Trained fieldworkers visited the children in their homes twice a week on the same week day and before 11:00 AM in order to minimize the bias due to diurnal variation of the body temperature [11]. A morbidity questionnaire was administered for evaluation of fever history and medication use. Respondents to the questionnaire were the children's parents/guardians who were aged ≥18 years and were at home at the time of the visit. A brief physical examination was performed and axillary temperature recorded. In the event of repeated fever in the past 24 hours or axillary temperature ≥37.5°C, a finger prick blood sample was collected for preparation of thick blood smears for microscopic examination. Feverish children received a malaria rapid diagnostic test for prompt diagnosis and treatment. All symptomatic children were referred to the nearest local heath staff or to the Saponé District Hospital to receive adequate treatment and follow-up as clinically appropriate at no cost to the participant. Between the two scheduled field-worker visits, parents were encouraged to report to the nearest community clinic or hospital at any time whenever their children showed signs of sickness. Children were provided with study identification cards for presentation during clinical or hospital attendance.

Diagnostic procedures were repeated during two seasonal cross sectional surveys, which contributed to analyses of prevalence of malariometric indicators and malaria attributable fraction of fevers. The first cross sectional survey occurred during the dry season and the second one during the wet season of the same year.

Laboratory methods

Thick and thin blood films were prepared, air-dried, fixed, Giemsa-stained, and examined using a light microscope fitted with 100× oil immersion lens. Number of parasites and leucocytes were counted to reach 200 leucocytes for positive slides. Slides were declared negative only after 100 high power fields has been read. Parasite numbers were converted to a count/µL. All slides were read twice and slides with discrepant result were then read a third time. Haemoglobin was measured at each survey using a portable Hemocue.

Study Definitions

Fever was defined as axillary temperature ≥37.5°C and or reported fever within the previous 24 hours. A clinical malaria episode was defined as an axillary temperature of ≥37.5°C or history of fever in last 24 hours, and positive asexual parasitemia (P. falciparum trophozoite count greater than 0). Analyses of clinical malaria incidence were repeated using the alternative parasitemia thresholds of >0, ≥2500, and ≥5000.

In analyses of clinical malaria incidence, children were censored for 28 days after recording an episode, to ensure that the infection causing the episode was only recorded once.

Statistical analysis

Overall and age-specific fever and malaria incidence rates over one year follow-up were calculated as the number of events malaria cases divided by the total person time at risk. Cumulative incidences were estimated by the Kaplan-Meier method. Children were censored for each day he or she recorded a fever or for 28 days after recording an episode, to ensure that the infection causing the episode was only recorded once. In analyses of both fever and clinical malaria incidence, children were censored after 365 days of follow-up, or at the date of death/out migration (N = 25). Those who did not experience death/migration but were followed for less than one year were censored at the last recorded passive case detection visit (Febuary 29th 2008). The low transmission season was defined as the date of first enrollment (January 23rd 2007) through May 31st 2007 and November 1st 2007 through date of last observation (February 29th 2008). The high transmission season was defined as June 1st 2007 through Oct 31st 2007.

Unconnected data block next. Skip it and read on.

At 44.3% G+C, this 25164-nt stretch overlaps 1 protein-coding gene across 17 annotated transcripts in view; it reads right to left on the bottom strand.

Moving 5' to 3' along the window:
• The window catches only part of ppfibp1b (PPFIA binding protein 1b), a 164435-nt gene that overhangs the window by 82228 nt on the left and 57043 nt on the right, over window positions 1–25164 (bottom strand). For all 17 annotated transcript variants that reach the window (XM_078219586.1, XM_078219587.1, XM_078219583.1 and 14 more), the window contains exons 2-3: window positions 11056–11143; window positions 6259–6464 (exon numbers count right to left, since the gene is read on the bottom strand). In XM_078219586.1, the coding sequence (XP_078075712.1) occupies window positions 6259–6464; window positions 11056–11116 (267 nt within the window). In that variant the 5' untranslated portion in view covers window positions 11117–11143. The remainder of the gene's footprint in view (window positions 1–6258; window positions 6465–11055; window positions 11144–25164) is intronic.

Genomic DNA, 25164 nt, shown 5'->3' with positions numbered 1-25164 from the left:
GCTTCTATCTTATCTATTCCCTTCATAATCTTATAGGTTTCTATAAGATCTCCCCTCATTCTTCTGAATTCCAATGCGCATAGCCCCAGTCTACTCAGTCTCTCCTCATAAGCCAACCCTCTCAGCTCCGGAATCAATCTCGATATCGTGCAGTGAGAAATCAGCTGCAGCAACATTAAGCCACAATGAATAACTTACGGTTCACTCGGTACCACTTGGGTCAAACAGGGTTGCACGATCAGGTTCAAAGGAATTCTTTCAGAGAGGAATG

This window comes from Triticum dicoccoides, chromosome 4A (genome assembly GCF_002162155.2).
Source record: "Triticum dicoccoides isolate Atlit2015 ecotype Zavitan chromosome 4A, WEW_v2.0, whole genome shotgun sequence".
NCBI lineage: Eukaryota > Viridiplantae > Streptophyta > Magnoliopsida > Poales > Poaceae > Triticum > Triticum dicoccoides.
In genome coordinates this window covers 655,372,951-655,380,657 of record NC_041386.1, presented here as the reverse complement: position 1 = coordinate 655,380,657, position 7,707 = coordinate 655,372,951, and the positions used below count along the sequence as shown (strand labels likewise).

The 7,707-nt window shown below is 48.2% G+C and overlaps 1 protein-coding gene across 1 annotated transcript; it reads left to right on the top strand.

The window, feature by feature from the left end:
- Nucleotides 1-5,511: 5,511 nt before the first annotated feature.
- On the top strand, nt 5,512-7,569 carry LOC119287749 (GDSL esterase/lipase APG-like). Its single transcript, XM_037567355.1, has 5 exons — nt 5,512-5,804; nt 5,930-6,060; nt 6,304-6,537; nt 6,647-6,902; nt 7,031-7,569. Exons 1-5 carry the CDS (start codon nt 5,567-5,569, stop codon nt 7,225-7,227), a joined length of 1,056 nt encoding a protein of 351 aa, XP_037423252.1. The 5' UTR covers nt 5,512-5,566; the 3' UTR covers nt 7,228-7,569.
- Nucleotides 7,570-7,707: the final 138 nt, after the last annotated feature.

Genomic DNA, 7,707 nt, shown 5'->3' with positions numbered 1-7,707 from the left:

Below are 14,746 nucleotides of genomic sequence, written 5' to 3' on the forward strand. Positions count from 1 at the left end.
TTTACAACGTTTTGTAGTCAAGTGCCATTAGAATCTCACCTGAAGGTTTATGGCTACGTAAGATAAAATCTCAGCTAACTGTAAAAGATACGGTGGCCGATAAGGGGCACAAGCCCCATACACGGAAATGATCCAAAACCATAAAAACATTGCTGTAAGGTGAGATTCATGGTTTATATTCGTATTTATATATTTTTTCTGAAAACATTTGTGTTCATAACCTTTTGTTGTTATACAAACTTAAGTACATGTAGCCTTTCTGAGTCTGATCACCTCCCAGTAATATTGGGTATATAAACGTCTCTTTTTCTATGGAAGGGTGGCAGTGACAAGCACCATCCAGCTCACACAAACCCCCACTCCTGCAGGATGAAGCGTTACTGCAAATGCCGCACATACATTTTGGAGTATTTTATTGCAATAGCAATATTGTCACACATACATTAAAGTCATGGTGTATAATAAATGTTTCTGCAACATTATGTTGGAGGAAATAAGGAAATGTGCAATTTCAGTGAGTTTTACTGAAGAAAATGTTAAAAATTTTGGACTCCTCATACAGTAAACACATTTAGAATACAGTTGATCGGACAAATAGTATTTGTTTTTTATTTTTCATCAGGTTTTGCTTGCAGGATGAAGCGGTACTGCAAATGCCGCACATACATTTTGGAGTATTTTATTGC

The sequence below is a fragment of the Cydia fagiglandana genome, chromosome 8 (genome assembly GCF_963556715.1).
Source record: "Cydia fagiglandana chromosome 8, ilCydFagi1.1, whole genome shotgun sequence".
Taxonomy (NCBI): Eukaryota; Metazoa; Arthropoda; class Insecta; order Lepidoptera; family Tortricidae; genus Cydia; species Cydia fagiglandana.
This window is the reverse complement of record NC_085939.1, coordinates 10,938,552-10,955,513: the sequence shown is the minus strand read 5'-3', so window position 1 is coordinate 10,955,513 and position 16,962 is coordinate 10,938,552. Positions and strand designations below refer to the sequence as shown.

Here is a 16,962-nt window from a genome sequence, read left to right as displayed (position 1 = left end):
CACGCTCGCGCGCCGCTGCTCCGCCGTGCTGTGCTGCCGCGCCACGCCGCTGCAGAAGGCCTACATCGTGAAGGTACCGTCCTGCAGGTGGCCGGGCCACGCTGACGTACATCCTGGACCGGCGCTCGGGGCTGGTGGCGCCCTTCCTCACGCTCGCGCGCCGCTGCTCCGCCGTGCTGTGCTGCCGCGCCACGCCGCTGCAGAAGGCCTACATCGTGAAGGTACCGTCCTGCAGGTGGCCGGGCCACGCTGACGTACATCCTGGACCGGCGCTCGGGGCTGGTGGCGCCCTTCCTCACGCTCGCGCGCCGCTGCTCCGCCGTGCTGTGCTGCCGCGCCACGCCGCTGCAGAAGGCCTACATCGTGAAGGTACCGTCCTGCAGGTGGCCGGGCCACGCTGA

Malaria attributable fraction of fevers, and sensitivity and specificity of alternative parasite thresholds for the malaria case definition were calculated according to methods described by Dicko et al [12] Briefly, the odds ratio for the risk of fever associated with increasing parasite density was estimated separately for each transmission season, using data from the first and second cross-sectional surveys. The model was of the form: Log(pi/(i−pi)) = βo1xiτ, where pi is the fitted probability that individual i is a fever case rather than a control, and xiτ is the parasite density to the power of τ. Several models were fit using alternative τ values, and a final τ was selected as the value that provided the model of best fit. Attributable fraction, sensitivity and specificity were then defined as detailed by Smith et al [13].

Attributable fraction estimates have been found to vary depending on whether fever cases are defined using objective (temperature ≥37.5°C) or both objective and subjective fever [14]. To compare estimates obtained by each method, we repeated the analyses using the following alternative definitions of fever. Method 1: A fever case was defined as axillary temperature ≥37.5 or reported history of fever in past 24 hours; a control was defined as no axillary temperature ≥37.5 or reported history of fever in past 24 hours. This analysis included 522 and 487 children who had fever and parasitemia data at the first and second cross-sectional surveys, respectively. Method 2: A fever case was defined as axillary temperature ≥37.5; a control was defined as no axillary temperature ≥37.5 or reported history of fever in past 24 hours. Of the children who had fever and parasitemia data at each survey, this analysis excluded those who did not meet either the definition of a fever case or control, as they had no axillary temperature ≥37.5 but had reported history of fever in past 24 hours. This exclusion yielded a final sample size of 494 and 447 children at the first and cross-sectional surveys, respectively. While reduction in sample size may be seen as a disadvantage of relying exclusively on objective fever data, this approach offers the potentially important advantage of reducing misclassification of fevers due to errors in reporting.